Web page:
LOS ANGELES - Pressure from Latino groups to include their perspective in “The War,” the upcoming 15-hour documentary series by Ken Burns and Lynn Novick, has succeeded in adding their stories to the presentation. But Burns said the changes won’t alter the narrative that has already been constructed.
“There’s been a kind of hot political battle, and we tried to rise above it and respond as best we could,” Burns said of the controversy.
“We included it,” Burns said of approximately 28 minutes of new material, “at the end of three of the episodes.”
Those clips will be included at the ends of the first, fifth and sixth episodes, before closing credits but after Burns’ original cut of the film.
“It doesn’t alter the vision of the film that we made and completed a year and a half ago,” he said, referring to the period the work was assembled. “But it also adds stories.”
Those stories include a Native American perspective and other viewpoints as well.
Burns said the additional material is done in the same style as the rest of “The War.” He noted that he was up against a tight deadline - “The War” launches Sept. 23, 17 years after his epic “Civil War” began.
“It’s as far as we can go,” he said.
“I think we’ve found the right balance, had the right compromise, that permitted us not to alter our original vision and version of the film,” he said, “and, at the same time, honor what was legitimate about the concerns about a group of people who, for 500 years, have had their story untold in American history.”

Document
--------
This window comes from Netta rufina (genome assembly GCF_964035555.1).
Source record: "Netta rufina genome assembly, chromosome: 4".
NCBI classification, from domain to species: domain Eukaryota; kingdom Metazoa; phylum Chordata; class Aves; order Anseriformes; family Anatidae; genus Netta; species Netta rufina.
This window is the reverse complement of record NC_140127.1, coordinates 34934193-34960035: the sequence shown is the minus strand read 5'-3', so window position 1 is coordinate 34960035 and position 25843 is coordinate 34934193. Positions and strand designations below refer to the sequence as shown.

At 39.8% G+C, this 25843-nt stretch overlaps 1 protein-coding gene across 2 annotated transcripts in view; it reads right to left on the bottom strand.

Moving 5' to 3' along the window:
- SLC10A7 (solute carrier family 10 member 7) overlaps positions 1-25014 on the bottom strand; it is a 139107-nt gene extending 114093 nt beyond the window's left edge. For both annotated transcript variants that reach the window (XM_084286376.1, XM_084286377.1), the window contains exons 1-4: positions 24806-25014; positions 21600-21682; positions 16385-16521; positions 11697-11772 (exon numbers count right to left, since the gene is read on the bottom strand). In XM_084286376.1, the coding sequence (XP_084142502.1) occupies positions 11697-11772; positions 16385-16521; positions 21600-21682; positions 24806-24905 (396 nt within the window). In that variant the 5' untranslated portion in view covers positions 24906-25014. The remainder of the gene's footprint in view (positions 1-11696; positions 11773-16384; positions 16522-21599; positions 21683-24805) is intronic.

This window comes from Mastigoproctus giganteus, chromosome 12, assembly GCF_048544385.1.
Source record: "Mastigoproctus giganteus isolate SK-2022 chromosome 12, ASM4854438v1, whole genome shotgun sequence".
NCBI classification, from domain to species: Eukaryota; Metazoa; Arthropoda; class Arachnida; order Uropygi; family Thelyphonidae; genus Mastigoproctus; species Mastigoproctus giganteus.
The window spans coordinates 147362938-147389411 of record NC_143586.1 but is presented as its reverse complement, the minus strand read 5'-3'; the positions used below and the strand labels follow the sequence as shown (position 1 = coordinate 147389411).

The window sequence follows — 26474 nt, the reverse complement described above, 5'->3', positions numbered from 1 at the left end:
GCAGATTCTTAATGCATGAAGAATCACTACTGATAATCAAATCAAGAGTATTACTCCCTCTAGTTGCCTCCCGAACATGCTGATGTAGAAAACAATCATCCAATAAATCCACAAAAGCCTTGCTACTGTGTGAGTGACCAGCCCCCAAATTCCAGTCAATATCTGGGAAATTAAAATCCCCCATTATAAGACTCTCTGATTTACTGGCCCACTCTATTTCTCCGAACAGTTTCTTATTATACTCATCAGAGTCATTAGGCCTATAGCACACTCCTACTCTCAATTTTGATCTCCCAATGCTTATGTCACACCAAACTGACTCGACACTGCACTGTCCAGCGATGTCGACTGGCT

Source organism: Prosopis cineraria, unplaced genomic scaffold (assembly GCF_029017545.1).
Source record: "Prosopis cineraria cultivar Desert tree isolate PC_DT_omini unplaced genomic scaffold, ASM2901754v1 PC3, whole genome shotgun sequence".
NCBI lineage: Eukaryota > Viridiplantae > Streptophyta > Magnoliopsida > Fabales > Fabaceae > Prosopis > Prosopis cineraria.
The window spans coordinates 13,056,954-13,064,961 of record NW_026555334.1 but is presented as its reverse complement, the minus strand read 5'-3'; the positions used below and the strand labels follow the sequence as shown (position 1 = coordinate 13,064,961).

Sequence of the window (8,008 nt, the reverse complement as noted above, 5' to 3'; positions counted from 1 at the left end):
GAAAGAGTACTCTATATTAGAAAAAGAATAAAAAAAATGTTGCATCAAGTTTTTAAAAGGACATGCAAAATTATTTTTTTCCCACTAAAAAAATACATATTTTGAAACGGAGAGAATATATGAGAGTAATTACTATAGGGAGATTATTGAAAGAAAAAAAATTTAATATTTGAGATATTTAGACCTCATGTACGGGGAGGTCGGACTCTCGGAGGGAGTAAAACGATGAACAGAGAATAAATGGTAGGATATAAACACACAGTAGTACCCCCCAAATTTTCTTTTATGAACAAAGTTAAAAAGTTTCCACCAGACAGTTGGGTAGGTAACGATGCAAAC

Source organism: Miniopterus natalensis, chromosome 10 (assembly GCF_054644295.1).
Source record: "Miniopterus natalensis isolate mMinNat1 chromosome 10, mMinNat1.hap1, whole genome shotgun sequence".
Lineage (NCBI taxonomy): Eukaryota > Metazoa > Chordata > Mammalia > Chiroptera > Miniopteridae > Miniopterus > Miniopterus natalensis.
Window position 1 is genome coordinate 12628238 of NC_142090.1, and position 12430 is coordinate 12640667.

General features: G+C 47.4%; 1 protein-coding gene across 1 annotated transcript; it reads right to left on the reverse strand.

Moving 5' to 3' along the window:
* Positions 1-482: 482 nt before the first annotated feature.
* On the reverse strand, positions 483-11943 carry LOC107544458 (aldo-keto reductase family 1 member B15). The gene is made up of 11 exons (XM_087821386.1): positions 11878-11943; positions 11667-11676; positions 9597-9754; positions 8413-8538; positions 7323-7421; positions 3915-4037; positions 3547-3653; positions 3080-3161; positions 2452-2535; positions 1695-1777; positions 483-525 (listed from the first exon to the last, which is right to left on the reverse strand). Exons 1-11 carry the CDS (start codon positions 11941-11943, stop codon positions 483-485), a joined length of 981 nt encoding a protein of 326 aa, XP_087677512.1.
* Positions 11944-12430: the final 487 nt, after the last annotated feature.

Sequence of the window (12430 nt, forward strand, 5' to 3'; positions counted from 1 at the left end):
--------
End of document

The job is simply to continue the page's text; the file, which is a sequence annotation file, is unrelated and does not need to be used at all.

PBS president Paula Kerger said she applauded Burns for reaching an agreement with the network and the Latino groups.
Burns said it was “our obligation to listen, and to hear” from Hispanic groups that were protesting.
“It was, of course, painful to us on one level that people would misinterpret what the film was about,” he added. “But we didn’t have the luxury of abstracting this.
“These people,” he said, referring to World War II veterans, “are dying - 1,500 a day is now the statistic.”
Kerger denied she had been less than supportive of Burns when changes were demanded. “I have stood by Ken, and the story he wants to bring before the American public,” she said.
One more skirmish regarding “The War” still remains: the question of possibly offensive language, included in fewer than a handful of spots in the documentary. The references explain wartime acronyms like “fubar” and “snafu.” (In both cases, the F stands for the F-word.) On that issue, Kerger said she’d let local PBS stations decide whether to air edited or unedited versions.